The idea of Stalinism in Czech and Slovakian Republic didn’t stop with Communists winning the elections. Censorship and secret police “guarded” the society and a group of “counselors” from the Soviet Union came to Prague to ensure a smooth crossover to a new model of politics. One of the first steps was finding and eliminating all factors in the society that didn’t correspond with the official doctrine.
The trials that were being held with Catholic priests, sportsmen, non-communists politicians, students and all the other unwelcome parts of the new system, were political at its core – the only judicial authority was the Communist Party. The accusations were fabricated, so were the testimonies – both the defendant and the witnesses had to learn them by heart. The trial was drama for the public in every sense of the word.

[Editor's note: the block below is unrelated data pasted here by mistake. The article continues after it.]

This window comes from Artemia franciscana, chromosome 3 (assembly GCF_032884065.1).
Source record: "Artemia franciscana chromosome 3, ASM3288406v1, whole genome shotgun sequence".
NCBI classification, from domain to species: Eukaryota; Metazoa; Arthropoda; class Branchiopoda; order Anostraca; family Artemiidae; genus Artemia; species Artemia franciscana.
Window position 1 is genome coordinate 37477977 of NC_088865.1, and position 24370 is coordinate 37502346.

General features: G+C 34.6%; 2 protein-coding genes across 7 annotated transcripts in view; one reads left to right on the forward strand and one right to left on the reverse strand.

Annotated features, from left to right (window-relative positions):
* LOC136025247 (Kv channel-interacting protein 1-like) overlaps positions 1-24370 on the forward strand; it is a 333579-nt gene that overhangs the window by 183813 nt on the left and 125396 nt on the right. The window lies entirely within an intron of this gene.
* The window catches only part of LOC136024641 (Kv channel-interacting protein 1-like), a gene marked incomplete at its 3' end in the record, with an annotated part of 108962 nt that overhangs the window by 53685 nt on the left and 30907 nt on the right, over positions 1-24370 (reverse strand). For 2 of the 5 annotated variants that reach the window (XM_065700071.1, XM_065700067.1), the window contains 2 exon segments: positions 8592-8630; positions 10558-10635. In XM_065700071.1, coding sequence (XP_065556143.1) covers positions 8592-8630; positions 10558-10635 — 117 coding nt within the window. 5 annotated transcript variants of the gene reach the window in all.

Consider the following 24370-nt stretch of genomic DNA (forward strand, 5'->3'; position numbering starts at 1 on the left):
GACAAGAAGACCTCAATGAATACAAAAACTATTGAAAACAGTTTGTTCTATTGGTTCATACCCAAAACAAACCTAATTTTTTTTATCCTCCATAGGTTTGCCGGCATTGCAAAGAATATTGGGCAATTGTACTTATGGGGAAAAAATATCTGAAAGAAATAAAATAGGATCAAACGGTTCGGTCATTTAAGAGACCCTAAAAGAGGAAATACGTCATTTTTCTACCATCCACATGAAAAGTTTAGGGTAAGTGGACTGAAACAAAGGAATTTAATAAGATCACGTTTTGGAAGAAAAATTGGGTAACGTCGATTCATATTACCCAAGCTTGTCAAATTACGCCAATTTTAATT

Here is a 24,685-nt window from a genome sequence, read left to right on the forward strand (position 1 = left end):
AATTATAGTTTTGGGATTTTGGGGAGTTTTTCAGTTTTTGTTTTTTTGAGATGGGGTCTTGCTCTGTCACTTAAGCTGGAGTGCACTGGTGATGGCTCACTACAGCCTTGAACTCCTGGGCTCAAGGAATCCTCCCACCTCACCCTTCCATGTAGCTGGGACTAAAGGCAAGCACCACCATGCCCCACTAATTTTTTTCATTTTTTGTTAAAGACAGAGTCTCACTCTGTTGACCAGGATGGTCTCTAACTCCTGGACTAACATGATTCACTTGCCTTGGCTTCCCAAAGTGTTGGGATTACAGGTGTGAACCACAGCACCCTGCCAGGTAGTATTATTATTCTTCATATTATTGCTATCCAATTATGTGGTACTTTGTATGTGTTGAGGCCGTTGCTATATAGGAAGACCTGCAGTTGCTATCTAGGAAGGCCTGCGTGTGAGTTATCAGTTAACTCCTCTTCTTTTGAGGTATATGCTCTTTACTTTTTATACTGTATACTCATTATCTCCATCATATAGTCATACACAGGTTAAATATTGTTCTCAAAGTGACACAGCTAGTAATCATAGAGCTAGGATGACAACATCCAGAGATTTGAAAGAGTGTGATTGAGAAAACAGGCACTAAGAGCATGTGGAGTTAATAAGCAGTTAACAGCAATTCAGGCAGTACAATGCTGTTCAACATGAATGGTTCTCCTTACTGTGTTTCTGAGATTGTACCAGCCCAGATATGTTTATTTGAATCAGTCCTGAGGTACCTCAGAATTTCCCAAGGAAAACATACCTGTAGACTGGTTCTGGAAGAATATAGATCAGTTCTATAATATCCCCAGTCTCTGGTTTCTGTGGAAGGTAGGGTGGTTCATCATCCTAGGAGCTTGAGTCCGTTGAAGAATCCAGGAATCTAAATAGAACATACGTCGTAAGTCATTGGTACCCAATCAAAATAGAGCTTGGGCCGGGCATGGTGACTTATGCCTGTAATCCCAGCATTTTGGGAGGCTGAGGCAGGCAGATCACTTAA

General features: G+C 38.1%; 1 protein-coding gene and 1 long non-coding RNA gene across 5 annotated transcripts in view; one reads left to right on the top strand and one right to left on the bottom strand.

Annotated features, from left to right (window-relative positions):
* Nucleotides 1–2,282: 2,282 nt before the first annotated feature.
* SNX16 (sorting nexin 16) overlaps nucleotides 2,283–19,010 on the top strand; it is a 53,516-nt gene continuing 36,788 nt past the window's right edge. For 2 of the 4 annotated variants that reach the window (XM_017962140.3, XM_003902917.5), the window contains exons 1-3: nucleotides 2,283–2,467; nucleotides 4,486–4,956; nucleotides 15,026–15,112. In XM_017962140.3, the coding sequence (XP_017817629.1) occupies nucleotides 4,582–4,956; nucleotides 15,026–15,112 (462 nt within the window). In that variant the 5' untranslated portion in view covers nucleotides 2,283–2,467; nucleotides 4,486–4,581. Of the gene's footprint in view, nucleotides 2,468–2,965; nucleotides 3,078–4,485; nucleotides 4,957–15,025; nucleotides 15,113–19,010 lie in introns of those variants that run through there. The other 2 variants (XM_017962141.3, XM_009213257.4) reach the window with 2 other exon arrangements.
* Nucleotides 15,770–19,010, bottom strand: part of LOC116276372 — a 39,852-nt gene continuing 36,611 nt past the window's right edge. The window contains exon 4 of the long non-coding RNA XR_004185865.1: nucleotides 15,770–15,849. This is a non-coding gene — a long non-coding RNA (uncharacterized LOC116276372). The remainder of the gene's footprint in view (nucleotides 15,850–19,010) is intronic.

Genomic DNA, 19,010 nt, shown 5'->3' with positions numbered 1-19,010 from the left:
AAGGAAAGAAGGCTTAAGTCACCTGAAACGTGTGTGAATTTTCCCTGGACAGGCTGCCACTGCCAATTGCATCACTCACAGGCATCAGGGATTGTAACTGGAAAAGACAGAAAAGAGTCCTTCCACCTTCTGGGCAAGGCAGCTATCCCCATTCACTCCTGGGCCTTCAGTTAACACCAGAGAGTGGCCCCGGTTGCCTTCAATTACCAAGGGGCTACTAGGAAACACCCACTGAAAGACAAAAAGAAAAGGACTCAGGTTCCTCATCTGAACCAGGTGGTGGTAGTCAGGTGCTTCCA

Between 1949 and 1952, more than 280 000 people were somehow involved in these trials, the death sentence was passed on 253 people, 178 people were actually executed. One of the biggest cases was the trial of Milada Horáková, a social democrat, who was killed in 1952. Her personality attracted a lot of public attention, because she was Catholic, one of the taboos in the communist-dictated society, and also a woman, which didn’t at all soften the cruel regime.